Vitamin A deficiency usually results from inadequate intake of foods high in vitamin A (see Sources), beta-carotene or other provitamin A carotenoids; which are metabolized to vitamin A in the body.

In addition to dietary problems, excess alcohol consumption and malabsorption  can be causes of vitamin A deficiency.


The earliest sign of vitamin A deficiency is impaired dark adaptation or night blindness. Mild vitamin A deficiency may result in changes in the corner of the eye. Severe or prolonged vitamin A deficiency causes changes in the cells of the clear covering of the eye (cornea) that ultimately result in corneal ulcers, xerophtalmia and blindness (3, 30). Vitamin A deficiency among children in developing nations is the leading cause of blindness (31).

Vitamin A deficiency is also related to immunodeficiency, diminishing the ability to fight infections. Even children who are only mildly deficient in vitamin A have a higher incidence of respiratory disease and diarrhea as well as a higher rate of mortality from infectious disease (especially measles) compared to children who consume sufficient vitamin A (32).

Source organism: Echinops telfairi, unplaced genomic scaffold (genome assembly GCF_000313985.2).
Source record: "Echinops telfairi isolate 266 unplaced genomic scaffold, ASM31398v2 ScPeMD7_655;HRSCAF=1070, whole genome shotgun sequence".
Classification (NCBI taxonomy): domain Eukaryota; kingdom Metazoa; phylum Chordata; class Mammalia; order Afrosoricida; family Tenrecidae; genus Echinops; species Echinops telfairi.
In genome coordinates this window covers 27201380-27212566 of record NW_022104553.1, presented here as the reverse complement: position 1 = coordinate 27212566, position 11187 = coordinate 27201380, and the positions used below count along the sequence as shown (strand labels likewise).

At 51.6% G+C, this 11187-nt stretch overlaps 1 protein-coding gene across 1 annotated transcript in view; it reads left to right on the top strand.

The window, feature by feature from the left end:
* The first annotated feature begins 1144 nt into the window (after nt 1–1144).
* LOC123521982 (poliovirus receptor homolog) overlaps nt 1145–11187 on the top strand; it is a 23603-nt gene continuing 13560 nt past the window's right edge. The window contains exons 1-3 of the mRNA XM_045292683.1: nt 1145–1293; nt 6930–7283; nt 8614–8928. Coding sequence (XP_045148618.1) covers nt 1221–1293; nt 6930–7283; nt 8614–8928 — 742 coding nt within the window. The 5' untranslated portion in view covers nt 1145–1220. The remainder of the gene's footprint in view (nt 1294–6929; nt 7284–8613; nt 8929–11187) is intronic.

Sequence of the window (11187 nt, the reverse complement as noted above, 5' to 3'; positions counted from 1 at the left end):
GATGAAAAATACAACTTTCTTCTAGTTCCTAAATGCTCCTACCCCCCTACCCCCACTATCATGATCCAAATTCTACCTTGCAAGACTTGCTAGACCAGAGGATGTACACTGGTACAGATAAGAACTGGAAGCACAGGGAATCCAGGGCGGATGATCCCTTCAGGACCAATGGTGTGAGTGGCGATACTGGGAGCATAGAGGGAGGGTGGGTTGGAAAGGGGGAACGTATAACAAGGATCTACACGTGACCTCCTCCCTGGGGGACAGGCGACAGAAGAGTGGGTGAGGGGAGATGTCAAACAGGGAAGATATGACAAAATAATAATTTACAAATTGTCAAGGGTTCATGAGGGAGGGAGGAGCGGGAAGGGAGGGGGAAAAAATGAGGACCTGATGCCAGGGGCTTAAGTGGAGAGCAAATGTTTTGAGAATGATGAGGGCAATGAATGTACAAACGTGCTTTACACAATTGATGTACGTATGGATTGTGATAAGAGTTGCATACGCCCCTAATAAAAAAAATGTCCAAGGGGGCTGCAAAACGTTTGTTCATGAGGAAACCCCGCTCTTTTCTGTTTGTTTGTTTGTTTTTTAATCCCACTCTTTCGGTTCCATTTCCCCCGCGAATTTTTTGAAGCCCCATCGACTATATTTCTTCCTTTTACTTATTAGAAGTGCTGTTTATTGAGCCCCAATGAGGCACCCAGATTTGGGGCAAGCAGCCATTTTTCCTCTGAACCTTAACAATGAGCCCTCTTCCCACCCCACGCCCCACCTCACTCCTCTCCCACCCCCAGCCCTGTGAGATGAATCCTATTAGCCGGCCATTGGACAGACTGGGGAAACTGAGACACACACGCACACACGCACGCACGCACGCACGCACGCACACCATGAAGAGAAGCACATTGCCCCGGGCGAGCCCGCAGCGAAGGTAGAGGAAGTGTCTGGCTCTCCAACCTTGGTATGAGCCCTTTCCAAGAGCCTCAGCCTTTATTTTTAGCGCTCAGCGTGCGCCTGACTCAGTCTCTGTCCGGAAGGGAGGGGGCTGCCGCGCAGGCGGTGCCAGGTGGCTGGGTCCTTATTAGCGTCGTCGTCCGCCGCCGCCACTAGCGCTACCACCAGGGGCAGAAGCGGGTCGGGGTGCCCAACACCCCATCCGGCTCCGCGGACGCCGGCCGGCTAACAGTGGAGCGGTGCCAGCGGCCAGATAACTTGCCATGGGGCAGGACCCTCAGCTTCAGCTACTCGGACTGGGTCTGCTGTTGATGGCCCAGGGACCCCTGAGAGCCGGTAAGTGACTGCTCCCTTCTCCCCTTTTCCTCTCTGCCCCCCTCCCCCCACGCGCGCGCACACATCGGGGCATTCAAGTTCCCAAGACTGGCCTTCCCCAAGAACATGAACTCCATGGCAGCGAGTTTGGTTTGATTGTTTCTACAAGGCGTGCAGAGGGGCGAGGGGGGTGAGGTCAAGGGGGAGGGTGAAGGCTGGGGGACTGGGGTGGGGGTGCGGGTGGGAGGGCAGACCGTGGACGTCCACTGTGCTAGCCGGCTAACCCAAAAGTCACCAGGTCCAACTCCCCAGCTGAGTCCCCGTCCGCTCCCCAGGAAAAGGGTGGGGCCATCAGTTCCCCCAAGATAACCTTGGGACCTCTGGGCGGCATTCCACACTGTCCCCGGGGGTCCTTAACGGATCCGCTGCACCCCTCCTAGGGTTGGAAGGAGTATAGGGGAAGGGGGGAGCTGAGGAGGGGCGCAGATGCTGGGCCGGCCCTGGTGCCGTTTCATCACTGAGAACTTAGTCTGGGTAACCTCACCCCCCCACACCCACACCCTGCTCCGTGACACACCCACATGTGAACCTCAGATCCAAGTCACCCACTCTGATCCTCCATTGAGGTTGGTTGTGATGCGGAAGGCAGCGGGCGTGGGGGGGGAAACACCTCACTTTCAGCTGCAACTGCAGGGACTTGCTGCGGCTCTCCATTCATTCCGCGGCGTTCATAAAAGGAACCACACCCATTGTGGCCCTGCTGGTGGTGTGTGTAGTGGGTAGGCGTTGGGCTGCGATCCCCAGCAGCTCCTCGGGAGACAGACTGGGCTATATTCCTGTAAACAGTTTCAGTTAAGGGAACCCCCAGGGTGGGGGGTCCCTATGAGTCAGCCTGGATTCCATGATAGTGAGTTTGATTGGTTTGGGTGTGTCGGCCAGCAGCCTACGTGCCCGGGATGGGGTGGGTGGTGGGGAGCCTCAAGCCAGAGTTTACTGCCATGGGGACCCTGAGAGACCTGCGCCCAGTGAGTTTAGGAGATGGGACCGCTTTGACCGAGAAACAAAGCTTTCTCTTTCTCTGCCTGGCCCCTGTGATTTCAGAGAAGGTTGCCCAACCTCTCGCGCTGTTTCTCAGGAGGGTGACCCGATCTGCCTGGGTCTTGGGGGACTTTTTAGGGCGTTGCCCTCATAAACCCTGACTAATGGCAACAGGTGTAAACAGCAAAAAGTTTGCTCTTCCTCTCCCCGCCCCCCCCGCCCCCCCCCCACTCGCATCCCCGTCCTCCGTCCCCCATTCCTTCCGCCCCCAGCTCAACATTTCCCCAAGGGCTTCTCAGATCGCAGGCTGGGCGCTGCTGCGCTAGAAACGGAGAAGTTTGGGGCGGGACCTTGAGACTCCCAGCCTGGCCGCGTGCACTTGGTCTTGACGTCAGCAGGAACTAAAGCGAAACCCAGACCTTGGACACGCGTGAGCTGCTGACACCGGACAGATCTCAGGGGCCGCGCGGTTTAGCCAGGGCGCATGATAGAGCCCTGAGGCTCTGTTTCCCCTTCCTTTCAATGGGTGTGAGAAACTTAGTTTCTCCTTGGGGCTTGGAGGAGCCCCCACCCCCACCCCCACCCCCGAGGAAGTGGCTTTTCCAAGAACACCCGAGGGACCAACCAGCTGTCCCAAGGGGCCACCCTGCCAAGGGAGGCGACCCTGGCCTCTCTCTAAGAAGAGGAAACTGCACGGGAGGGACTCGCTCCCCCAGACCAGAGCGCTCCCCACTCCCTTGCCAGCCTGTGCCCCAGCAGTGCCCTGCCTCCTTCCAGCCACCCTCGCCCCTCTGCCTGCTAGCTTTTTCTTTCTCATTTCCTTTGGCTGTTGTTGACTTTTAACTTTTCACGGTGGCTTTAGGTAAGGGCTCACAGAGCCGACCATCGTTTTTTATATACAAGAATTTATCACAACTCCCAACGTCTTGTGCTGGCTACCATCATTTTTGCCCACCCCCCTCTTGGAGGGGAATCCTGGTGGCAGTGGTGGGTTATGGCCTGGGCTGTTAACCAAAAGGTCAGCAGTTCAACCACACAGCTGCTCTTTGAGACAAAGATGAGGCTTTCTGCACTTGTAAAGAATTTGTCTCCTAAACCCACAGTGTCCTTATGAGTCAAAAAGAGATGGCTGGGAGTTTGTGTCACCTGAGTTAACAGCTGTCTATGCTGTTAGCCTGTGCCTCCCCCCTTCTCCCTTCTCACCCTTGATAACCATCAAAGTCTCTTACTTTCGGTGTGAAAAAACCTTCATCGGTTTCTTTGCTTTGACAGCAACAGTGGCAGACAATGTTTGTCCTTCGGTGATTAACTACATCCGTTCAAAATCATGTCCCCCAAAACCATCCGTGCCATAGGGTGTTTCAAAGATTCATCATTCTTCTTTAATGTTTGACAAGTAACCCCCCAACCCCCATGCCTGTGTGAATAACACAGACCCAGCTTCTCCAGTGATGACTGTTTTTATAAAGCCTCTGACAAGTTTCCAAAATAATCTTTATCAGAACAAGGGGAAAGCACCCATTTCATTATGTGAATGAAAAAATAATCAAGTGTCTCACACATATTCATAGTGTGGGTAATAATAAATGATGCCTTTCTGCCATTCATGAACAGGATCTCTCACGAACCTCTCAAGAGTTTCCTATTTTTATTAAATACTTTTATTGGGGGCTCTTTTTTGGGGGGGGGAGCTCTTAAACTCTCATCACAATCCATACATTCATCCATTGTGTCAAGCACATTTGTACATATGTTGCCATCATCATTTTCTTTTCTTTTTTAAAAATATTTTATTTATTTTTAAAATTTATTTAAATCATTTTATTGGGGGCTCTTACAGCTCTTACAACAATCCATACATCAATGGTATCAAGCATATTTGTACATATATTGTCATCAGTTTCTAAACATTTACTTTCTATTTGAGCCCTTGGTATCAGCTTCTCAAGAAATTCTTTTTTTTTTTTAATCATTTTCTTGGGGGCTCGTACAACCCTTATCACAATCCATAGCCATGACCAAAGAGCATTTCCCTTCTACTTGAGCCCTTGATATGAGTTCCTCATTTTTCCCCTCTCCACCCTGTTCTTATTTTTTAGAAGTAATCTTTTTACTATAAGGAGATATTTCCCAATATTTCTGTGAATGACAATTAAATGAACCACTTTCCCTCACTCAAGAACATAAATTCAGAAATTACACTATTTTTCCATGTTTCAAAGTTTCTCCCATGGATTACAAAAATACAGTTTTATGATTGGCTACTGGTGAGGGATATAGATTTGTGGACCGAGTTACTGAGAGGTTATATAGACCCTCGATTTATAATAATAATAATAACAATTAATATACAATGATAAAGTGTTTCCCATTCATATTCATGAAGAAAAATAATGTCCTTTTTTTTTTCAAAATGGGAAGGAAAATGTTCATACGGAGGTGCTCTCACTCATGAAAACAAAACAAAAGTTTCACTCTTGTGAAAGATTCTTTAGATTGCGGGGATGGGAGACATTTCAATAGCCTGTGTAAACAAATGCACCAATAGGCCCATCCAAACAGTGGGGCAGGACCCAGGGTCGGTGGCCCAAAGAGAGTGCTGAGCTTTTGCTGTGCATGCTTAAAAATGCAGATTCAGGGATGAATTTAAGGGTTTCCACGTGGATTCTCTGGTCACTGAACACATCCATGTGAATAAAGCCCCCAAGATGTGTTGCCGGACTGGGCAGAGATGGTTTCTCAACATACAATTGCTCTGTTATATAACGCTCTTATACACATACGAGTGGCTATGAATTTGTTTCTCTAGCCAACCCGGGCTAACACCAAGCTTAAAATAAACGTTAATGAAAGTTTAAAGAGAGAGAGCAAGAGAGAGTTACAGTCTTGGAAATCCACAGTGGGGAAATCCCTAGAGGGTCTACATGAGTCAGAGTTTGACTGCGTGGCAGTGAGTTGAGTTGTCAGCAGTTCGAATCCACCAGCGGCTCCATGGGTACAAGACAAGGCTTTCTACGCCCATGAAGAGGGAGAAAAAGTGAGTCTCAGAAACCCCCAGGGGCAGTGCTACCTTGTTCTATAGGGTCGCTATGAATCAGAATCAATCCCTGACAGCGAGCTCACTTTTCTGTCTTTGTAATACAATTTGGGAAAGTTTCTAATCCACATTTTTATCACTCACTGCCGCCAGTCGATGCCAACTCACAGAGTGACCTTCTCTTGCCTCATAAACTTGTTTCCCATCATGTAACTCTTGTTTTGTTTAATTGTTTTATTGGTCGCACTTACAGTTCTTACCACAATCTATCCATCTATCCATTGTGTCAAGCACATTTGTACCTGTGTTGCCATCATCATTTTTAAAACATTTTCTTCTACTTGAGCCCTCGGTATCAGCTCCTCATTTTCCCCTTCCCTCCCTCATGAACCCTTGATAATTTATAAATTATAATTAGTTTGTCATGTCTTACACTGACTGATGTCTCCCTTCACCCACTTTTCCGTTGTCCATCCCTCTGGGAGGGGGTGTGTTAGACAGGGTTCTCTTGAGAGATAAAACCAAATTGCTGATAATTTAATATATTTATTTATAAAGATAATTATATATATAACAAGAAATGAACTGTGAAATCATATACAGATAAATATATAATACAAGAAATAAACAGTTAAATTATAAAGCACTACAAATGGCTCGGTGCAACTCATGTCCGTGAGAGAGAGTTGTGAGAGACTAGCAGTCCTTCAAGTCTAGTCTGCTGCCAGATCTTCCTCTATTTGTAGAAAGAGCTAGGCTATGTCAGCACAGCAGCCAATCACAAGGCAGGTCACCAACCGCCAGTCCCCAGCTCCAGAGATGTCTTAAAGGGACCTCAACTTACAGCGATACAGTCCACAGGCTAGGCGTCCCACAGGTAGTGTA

In addition, a vitamin A deficiency can cause disturbance of growth and bone formation in children and adolescents.

Especially in smokers, a poor supply of vitamin A can promote the development of chronic obstructive pulmonary disease (COPD) and enphysema, which both are thought to increase the risk of lung cancer (33, 48, 49).

Authored by Dr Peter Engel in 2010, reviewed by Dr. Adrian Wyss on 31.08.2017.